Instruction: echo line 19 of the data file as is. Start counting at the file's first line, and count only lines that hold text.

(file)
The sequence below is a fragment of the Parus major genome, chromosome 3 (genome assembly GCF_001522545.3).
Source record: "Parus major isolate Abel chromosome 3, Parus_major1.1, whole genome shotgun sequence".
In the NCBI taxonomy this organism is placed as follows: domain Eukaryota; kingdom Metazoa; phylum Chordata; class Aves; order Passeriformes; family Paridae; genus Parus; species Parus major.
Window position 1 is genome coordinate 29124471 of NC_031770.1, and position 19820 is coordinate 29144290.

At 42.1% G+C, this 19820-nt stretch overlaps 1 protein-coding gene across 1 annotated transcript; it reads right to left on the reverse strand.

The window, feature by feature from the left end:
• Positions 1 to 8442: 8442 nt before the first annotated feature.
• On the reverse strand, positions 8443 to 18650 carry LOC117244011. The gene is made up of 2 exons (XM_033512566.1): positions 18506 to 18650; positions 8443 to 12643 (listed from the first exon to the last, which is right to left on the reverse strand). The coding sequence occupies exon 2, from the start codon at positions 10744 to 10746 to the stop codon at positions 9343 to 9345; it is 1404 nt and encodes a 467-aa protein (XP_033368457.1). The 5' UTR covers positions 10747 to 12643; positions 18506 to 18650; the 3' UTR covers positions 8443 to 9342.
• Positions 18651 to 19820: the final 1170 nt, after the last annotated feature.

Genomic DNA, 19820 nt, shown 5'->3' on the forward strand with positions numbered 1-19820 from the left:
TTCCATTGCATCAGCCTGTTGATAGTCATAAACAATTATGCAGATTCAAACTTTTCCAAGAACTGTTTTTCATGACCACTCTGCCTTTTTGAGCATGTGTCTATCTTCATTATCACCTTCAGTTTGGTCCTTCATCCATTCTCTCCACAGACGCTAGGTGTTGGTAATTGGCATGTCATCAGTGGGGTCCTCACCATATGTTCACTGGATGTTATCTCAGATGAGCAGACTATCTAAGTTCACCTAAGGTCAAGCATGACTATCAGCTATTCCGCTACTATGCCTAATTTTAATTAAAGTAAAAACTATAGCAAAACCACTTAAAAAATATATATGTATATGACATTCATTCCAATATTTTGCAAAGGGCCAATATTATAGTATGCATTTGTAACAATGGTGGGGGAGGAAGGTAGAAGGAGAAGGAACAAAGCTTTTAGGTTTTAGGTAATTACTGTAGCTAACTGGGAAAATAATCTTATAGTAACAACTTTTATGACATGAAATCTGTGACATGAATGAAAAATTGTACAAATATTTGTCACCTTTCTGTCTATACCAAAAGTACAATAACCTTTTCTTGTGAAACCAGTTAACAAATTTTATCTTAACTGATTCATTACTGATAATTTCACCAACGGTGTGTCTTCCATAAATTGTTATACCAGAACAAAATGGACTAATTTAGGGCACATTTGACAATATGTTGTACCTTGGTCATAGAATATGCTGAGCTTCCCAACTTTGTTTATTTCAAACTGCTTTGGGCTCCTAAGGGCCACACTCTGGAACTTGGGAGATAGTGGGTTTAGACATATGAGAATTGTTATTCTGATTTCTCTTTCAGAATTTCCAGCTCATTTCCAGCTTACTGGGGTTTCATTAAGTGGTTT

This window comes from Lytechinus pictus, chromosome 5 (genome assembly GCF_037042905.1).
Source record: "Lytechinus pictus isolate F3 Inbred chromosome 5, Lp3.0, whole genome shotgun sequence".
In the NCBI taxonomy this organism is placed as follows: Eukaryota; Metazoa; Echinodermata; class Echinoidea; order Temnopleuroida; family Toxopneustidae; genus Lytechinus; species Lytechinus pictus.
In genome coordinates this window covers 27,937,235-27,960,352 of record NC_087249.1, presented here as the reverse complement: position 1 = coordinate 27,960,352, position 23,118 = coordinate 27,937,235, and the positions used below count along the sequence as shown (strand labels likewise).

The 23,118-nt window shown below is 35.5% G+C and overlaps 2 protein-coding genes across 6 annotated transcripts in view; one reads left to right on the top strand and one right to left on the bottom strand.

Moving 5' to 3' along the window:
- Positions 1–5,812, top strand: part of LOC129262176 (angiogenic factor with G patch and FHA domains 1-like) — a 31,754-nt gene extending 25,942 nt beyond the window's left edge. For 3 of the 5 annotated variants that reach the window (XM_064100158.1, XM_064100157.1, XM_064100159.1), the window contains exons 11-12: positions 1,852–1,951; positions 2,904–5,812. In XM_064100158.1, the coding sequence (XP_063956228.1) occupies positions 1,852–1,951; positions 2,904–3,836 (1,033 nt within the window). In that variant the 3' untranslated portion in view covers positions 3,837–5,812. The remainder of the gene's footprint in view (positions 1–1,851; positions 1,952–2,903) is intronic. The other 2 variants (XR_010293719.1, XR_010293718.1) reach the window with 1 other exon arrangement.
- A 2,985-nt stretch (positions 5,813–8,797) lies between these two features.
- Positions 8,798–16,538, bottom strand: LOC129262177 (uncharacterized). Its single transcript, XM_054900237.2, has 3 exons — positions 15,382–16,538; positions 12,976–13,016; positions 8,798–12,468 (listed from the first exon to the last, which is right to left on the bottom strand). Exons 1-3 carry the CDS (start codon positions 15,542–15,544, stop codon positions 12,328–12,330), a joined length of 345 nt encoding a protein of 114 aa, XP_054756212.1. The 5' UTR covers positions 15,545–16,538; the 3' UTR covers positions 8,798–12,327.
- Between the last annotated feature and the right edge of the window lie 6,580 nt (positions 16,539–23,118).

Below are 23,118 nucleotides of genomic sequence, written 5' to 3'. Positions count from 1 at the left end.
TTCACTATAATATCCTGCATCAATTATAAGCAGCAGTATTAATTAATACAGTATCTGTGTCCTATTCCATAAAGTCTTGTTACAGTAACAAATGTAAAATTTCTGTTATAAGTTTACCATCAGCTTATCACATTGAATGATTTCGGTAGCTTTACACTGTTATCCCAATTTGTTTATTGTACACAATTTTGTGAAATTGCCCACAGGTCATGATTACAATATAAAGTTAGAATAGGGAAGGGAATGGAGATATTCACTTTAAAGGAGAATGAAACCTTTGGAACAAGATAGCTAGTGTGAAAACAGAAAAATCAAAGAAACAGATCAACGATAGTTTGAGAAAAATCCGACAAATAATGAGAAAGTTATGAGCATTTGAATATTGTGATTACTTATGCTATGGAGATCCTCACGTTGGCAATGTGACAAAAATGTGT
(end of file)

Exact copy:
- A 2,985-nt stretch (positions 5,813–8,797) lies between these two features.